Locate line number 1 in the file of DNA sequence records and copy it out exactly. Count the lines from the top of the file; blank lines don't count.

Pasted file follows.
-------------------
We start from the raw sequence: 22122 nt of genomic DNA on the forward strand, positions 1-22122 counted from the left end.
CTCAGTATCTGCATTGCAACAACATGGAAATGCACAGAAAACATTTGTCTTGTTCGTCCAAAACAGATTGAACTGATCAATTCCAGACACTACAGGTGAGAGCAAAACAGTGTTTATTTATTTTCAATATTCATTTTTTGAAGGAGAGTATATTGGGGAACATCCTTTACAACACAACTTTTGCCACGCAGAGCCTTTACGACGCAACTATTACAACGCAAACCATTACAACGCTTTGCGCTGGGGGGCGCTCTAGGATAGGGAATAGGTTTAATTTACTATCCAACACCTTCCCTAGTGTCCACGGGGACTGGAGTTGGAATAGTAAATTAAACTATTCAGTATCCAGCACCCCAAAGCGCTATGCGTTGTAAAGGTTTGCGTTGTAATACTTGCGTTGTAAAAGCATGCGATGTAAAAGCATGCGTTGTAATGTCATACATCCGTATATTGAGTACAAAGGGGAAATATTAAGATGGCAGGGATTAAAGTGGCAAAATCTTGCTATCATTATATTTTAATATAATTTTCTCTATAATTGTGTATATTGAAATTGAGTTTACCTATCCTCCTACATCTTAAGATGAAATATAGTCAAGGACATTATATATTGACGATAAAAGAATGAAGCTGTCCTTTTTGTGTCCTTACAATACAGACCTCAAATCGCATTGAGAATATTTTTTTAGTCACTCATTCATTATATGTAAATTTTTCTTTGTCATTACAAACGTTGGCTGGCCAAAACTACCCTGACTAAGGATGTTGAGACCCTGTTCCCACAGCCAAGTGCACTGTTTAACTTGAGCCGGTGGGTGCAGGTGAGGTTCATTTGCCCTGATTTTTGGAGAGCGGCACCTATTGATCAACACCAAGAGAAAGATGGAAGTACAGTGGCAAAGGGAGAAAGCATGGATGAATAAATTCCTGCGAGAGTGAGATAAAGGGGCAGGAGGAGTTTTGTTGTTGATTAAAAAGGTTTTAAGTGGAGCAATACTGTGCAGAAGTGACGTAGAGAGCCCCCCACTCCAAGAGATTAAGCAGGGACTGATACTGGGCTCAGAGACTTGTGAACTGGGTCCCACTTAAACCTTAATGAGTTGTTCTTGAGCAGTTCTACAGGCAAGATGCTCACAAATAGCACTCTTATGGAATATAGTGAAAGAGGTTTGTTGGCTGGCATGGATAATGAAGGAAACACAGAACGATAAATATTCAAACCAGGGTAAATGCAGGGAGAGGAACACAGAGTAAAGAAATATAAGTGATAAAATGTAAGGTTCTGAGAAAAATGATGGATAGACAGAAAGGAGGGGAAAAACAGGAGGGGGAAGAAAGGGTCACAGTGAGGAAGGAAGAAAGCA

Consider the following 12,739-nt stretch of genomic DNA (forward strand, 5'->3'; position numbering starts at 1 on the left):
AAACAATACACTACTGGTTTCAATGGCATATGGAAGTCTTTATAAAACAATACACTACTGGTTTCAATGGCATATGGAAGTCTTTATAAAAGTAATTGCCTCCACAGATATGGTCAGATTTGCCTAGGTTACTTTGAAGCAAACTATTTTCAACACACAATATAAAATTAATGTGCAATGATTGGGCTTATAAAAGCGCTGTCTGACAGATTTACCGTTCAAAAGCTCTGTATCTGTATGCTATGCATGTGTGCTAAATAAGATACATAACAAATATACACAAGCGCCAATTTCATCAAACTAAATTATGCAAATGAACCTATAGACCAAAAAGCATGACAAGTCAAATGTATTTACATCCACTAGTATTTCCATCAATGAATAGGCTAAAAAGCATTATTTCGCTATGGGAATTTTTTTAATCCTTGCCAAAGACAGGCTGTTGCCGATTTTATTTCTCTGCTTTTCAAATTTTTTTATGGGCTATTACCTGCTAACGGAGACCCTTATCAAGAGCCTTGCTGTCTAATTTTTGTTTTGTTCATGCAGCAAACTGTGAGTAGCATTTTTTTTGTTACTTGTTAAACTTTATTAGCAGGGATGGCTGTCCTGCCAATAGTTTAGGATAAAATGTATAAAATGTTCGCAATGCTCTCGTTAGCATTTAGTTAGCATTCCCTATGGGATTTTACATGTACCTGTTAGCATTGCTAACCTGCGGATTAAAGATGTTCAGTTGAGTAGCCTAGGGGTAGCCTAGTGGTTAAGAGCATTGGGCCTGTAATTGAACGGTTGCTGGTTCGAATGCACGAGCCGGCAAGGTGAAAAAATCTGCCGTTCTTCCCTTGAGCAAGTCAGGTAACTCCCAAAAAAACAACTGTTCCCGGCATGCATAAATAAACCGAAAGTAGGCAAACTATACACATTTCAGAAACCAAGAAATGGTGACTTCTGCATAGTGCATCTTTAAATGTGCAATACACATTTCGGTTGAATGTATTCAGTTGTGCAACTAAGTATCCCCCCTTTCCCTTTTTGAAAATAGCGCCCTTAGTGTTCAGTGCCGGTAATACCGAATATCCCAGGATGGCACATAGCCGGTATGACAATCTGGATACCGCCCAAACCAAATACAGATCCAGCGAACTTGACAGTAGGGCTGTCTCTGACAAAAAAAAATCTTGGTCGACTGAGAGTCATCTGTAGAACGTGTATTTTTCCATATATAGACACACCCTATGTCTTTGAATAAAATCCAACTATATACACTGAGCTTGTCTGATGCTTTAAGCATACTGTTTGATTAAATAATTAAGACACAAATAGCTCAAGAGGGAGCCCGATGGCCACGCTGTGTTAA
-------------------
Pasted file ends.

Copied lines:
We start from the raw sequence: 22122 nt of genomic DNA on the forward strand, positions 1-22122 counted from the left end.